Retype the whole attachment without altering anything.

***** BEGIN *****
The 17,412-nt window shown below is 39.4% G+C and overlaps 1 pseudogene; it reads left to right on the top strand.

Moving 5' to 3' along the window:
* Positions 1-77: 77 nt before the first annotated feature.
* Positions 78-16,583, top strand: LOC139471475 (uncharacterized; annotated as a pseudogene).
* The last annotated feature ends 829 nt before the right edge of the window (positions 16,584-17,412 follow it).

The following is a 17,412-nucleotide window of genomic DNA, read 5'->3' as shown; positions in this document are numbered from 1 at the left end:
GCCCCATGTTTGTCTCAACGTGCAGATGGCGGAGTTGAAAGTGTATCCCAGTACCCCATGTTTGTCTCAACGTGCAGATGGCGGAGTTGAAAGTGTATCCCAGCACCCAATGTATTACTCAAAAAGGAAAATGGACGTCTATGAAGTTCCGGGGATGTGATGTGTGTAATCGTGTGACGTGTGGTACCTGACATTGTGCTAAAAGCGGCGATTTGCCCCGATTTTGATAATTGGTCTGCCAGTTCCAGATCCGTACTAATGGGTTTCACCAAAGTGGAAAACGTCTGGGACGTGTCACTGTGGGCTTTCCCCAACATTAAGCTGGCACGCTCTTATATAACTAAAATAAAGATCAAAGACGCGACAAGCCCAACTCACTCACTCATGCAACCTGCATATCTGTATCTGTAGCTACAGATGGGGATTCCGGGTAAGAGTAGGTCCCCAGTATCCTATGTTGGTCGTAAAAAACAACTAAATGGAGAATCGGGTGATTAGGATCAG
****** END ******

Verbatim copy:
The 17,412-nt window shown below is 39.4% G+C and overlaps 1 pseudogene; it reads left to right on the top strand.

Moving 5' to 3' along the window:
* Positions 1-77: 77 nt before the first annotated feature.
* Positions 78-16,583, top strand: LOC139471475 (uncharacterized; annotated as a pseudogene).
* The last annotated feature ends 829 nt before the right edge of the window (positions 16,584-17,412 follow it).

The following is a 17,412-nucleotide window of genomic DNA, read 5'->3' as shown; positions in this document are numbered from 1 at the left end:
GCCCCATGTTTGTCTCAACGTGCAGATGGCGGAGTTGAAAGTGTATCCCAGTACCCCATGTTTGTCTCAACGTGCAGATGGCGGAGTTGAAAGTGTATCCCAGCACCCAATGTATTACTCAAAAAGGAAAATGGACGTCTATGAAGTTCCGGGGATGTGATGTGTGTAATCGTGTGACGTGTGGTACCTGACATTGTGCTAAAAGCGGCGATTTGCCCCGATTTTGATAATTGGTCTGCCAGTTCCAGATCCGTACTAATGGGTTTCACCAAAGTGGAAAACGTCTGGGACGTGTCACTGTGGGCTTTCCCCAACATTAAGCTGGCACGCTCTTATATAACTAAAATAAAGATCAAAGACGCGACAAGCCCAACTCACTCACTCATGCAACCTGCATATCTGTATCTGTAGCTACAGATGGGGATTCCGGGTAAGAGTAGGTCCCCAGTATCCTATGTTGGTCGTAAAAAACAACTAAATGGAGAATCGGGTGATTAGGATCAG